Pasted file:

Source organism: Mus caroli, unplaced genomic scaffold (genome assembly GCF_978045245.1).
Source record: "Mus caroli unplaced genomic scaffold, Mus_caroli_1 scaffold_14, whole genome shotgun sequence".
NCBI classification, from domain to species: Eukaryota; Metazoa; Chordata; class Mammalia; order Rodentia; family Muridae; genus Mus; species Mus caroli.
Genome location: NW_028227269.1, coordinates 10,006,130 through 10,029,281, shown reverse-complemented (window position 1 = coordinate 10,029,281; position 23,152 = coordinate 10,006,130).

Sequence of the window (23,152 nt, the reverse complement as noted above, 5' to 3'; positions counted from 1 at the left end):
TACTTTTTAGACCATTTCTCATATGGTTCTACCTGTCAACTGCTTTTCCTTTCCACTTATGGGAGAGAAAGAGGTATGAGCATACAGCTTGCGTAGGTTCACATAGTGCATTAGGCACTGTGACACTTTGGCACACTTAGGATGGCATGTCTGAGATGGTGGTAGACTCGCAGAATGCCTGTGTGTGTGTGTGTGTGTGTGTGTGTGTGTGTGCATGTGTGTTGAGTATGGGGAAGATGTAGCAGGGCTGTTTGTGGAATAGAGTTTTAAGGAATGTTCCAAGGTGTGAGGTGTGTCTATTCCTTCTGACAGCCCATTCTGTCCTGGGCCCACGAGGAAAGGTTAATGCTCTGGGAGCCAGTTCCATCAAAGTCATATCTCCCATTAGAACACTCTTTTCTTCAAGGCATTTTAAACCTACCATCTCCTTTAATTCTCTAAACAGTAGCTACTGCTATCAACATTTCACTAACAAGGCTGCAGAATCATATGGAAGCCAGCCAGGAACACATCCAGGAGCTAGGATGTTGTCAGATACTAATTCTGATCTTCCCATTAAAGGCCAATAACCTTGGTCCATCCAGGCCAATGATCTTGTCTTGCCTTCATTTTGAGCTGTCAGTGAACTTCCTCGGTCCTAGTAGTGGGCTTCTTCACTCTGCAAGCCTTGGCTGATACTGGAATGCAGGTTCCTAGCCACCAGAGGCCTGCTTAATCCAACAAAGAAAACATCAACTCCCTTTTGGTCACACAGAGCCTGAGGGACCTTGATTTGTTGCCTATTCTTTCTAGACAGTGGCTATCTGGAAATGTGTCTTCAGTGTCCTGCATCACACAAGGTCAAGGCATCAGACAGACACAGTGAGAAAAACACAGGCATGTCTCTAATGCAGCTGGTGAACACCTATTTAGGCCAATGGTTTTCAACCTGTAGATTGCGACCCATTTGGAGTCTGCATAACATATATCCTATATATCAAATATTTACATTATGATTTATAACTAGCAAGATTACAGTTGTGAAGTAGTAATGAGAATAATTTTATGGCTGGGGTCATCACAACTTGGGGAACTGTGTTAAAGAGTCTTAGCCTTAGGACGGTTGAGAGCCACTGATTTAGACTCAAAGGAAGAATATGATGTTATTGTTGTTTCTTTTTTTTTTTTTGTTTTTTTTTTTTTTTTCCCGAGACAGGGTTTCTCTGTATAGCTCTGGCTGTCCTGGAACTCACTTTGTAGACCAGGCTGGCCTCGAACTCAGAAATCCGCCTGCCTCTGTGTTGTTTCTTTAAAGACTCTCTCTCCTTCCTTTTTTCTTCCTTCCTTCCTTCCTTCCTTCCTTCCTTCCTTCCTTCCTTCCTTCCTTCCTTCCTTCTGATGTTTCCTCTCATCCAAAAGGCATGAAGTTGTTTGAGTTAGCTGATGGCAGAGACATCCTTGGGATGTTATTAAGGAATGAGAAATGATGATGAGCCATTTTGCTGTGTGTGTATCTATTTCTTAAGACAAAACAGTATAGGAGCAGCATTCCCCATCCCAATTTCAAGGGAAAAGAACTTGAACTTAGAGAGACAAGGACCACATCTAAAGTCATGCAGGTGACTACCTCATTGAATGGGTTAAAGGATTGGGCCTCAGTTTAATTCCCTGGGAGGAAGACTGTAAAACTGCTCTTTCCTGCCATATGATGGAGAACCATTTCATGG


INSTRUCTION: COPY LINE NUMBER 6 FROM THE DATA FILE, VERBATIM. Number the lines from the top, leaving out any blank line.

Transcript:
TACTTTTTAGACCATTTCTCATATGGTTCTACCTGTCAACTGCTTTTCCTTTCCACTTATGGGAGAGAAAGAGGTATGAGCATACAGCTTGCGTAGGTTCACATAGTGCATTAGGCACTGTGACACTTTGGCACACTTAGGATGGCATGTCTGAGATGGTGGTAGACTCGCAGAATGCCTGTGTGTGTGTGTGTGTGTGTGTGTGTGTGTGTGCATGTGTGTTGAGTATGGGGAAGATGTAGCAGGGCTGTTTGTGGAATAGAGTTTTAAGGAATGTTCCAAGGTGTGAGGTGTGTCTATTCCTTCTGACAGCCCATTCTGTCCTGGGCCCACGAGGAAAGGTTAATGCTCTGGGAGCCAGTTCCATCAAAGTCATATCTCCCATTAGAACACTCTTTTCTTCAAGGCATTTTAAACCTACCATCTCCTTTAATTCTCTAAACAGTAGCTACTGCTATCAACATTTCACTAACAAGGCTGCAGAATCATATGGAAGCCAGCCAGGAACACATCCAGGAGCTAGGATGTTGTCAGATACTAATTCTGATCTTCCCATTAAAGGCCAATAACCTTGGTCCATCCAGGCCAATGATCTTGTCTTGCCTTCATTTTGAGCTGTCAGTGAACTTCCTCGGTCCTAGTAGTGGGCTTCTTCACTCTGCAAGCCTTGGCTGATACTGGAATGCAGGTTCCTAGCCACCAGAGGCCTGCTTAATCCAACAAAGAAAACATCAACTCCCTTTTGGTCACACAGAGCCTGAGGGACCTTGATTTGTTGCCTATTCTTTCTAGACAGTGGCTATCTGGAAATGTGTCTTCAGTGTCCTGCATCACACAAGGTCAAGGCATCAGACAGACACAGTGAGAAAAACACAGGCATGTCTCTAATGCAGCTGGTGAACACCTATTTAGGCCAATGGTTTTCAACCTGTAGATTGCGACCCATTTGGAGTCTGCATAACATATATCCTATATATCAAATATTTACATTATGATTTATAACTAGCAAGATTACAGTTGTGAAGTAGTAATGAGAATAATTTTATGGCTGGGGTCATCACAACTTGGGGAACTGTGTTAAAGAGTCTTAGCCTTAGGACGGTTGAGAGCCACTGATTTAGACTCAAAGGAAGAATATGATGTTATTGTTGTTTCTTTTTTTTTTTTTGTTTTTTTTTTTTTTTTCCCGAGACAGGGTTTCTCTGTATAGCTCTGGCTGTCCTGGAACTCACTTTGTAGACCAGGCTGGCCTCGAACTCAGAAATCCGCCTGCCTCTGTGTTGTTTCTTTAAAGACTCTCTCTCCTTCCTTTTTTCTTCCTTCCTTCCTTCCTTCCTTCCTTCCTTCCTTCCTTCCTTCCTTCCTTCCTTCCTTCTGATGTTTCCTCTCATCCAAAAGGCATGAAGTTGTTTGAGTTAGCTGATGGCAGAGACATCCTTGGGATGTTATTAAGGAATGAGAAATGATGATGAGCCATTTTGCTGTGTGTGTATCTATTTCTTAAGACAAAACAGTATAGGAGCAGCATTCCCCATCCCAATTTCAAGGGAAAAGAACTTGAACTTAGAGAGACAAGGACCACATCTAAAGTCATGCAGGTGACTACCTCATTGAATGGGTTAAAGGATTGGGCCTCAGTTTAATTCCCTGGGAGGAAGACTGTAAAACTGCTCTTTCCTGCCATATGATGGAGAACCATTTCATGG